Hospital-based physicians, such as radiologists, anesthesiologists and emergency room physicians, who are excluded from practice at a hospital when that hospital enters into an exclusive contract with a hospital-based physician group more and more frequently look to the courts for relief, filing wild claims of conspiracy, tortious interference and other assorted wrongdoing allegedly undertaken by the hospital and its administration and seeking injunctive relief. Physicians should not succeed on such claims, however.
Many courts have analyzed, and dismissed, challenges to medical exclusive contracts. The United States Supreme Court has held that individual physicians attempting to obtain staff privileges at a hospital may be excluded if that hospital has an exclusive contract for provision of those services already in place. Jefferson Parish Hospital District No. 2 v. Hyde, 466 U.S. 2, 26-30 (1984). The Supreme Court's decision in Hyde has been extended by the Seventh Circuit to encompass staff physicians and allow for the revocation of staff privileges after an exclusive contract has been awarded to another contractor. Ezpeleta v. Sisters of Mercy Health Corp., 800 F.2d 119, 122 (7th Cir. 1986). And, in Beard v. Parkview Hospital, 912 F.2d 138 (6th Cir. 1990), the Sixth Circuit ruled that contracts that terminate the ability of staff physicians to practice their specialty at a hospital, but allow them to keep their medical privileges, generally are not challengeable. In Beard, a radiologist was not permitted to practice radiology after resigning from the group that held an exclusive contract with the hospital, even though he remained a member of the medical staff. The court dismissed the radiologist's claims against the hospital after finding that exclusive medical contracts were intended by the hospital "to enhance the quality of care its patients received as well as to improve the efficiency of the hospital."
Courts recognize that hospital management must be given "great deference" to administer hospital bylaws, enter into exclusive contracts and make decisions to deny, limit or terminate physician privileges. Courts will not substitute their "judgment for that of hospital boards throughout the nation, by removing a managerial option that has been universally acknowledged as valid and beneficial to the efficient administration of healthcare." Holt, 590 N.E.2d at 1321-23.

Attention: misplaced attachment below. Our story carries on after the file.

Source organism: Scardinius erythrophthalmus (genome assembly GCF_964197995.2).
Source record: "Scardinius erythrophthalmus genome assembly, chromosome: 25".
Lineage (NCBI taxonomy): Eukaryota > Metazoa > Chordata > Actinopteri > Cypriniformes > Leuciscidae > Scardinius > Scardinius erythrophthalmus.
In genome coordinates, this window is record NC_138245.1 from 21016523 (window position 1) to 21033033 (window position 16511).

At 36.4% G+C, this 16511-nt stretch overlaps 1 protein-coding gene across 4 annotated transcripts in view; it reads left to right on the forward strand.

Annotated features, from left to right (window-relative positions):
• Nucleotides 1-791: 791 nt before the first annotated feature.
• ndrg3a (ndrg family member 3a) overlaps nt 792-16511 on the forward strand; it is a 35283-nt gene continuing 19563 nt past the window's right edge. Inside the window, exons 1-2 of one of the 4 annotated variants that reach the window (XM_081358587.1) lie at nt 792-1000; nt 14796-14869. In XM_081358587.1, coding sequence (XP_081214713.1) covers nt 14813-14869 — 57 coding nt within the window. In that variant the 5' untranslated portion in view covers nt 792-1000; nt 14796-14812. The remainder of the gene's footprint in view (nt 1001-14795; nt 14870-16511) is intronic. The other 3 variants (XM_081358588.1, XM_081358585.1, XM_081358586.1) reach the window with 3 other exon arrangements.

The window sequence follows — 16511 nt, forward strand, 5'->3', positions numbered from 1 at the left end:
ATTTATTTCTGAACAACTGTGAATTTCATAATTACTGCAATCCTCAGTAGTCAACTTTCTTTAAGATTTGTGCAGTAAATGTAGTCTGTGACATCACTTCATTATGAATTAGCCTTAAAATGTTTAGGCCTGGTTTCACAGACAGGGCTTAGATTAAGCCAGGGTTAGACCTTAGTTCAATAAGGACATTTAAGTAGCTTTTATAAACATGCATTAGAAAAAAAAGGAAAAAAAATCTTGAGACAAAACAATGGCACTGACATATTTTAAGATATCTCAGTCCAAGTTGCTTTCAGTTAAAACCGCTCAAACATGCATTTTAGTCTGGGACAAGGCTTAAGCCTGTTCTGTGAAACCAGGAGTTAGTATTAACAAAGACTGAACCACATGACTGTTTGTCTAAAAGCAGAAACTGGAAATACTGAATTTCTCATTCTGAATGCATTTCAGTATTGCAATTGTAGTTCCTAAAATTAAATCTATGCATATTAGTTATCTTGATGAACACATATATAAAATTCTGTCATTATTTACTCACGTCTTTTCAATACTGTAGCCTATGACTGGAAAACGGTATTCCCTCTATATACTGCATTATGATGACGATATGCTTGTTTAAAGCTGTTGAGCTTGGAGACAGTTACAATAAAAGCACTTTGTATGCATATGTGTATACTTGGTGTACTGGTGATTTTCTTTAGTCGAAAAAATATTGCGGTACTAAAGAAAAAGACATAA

In their legal challenges to exclusive medical contracts, physicians often argue that their "privileges" to practice medicine at a hospital under the medical staff bylaws somehow give them the right to practice their specialty at the hospital indefinitely. Hospital privileges confer no such right, however. There is a distinct legal difference between hospital privileges and the right to exercise those privileges. An understanding of this legal distinction is crucial in an analysis of a challenge to a medical exclusive contract by a physician. See e.g. Collins v. Associated Pathologists, Ltd., 844 F.2d 473, 481 (7th Cir. 1988) ("Staff privileges reflect the hospital's decision that a physician is qualified to practice in the facility, but do not in and of themselves confer employment"); Bartley v. Eastern Main Medical Center, 617 A.2d 1020, 1023 (Me. 1992) ("The granting of privileges signifies that a doctor is qualified to practice at the hospital. ...The right to exercise the privileges, however, is a separate matter.").
If this distinction was not recognized by the courts, exclusive medical "contracts for specialized services to a hospital (e.g., anesthesiology, radiology, pathology) would not, as a practical matter be possible." St. Louis v. Baystate Medical Center, Inc., 568 N.W.2d 1181, 1187-88 (Mass Ct. App. 1991). See also Englestad v. Virginia Municipal Hospital, 718 F.2d 262,268 (8th Cir. 1983) ("Staff privileges do not establish an employment contract with the hospital. Nor do they guarantee a doctor that his authorized practice in the hospital will have a particular economic value. Rather, the use a doctor makes of his staff privileges depends upon some independent service" such as "some independent contractual arrangement."). While a physician may have a right to practice medicine, he or she does "not have the right to practice it in any particular hospital." Holt, 590 N.E.2d at 1323.
While attacks on a decision by a hospital to enter into a medical exclusive contract are becoming more and more common, and while the litigation of such claims typically is both hard fought and contentious, courts for the most part have upheld decisions by hospital and hospital administration to enter in medical exclusive contracts and their right to do so. Put simply, hospitals are given wide deference by the courts to handle their own administrative affairs.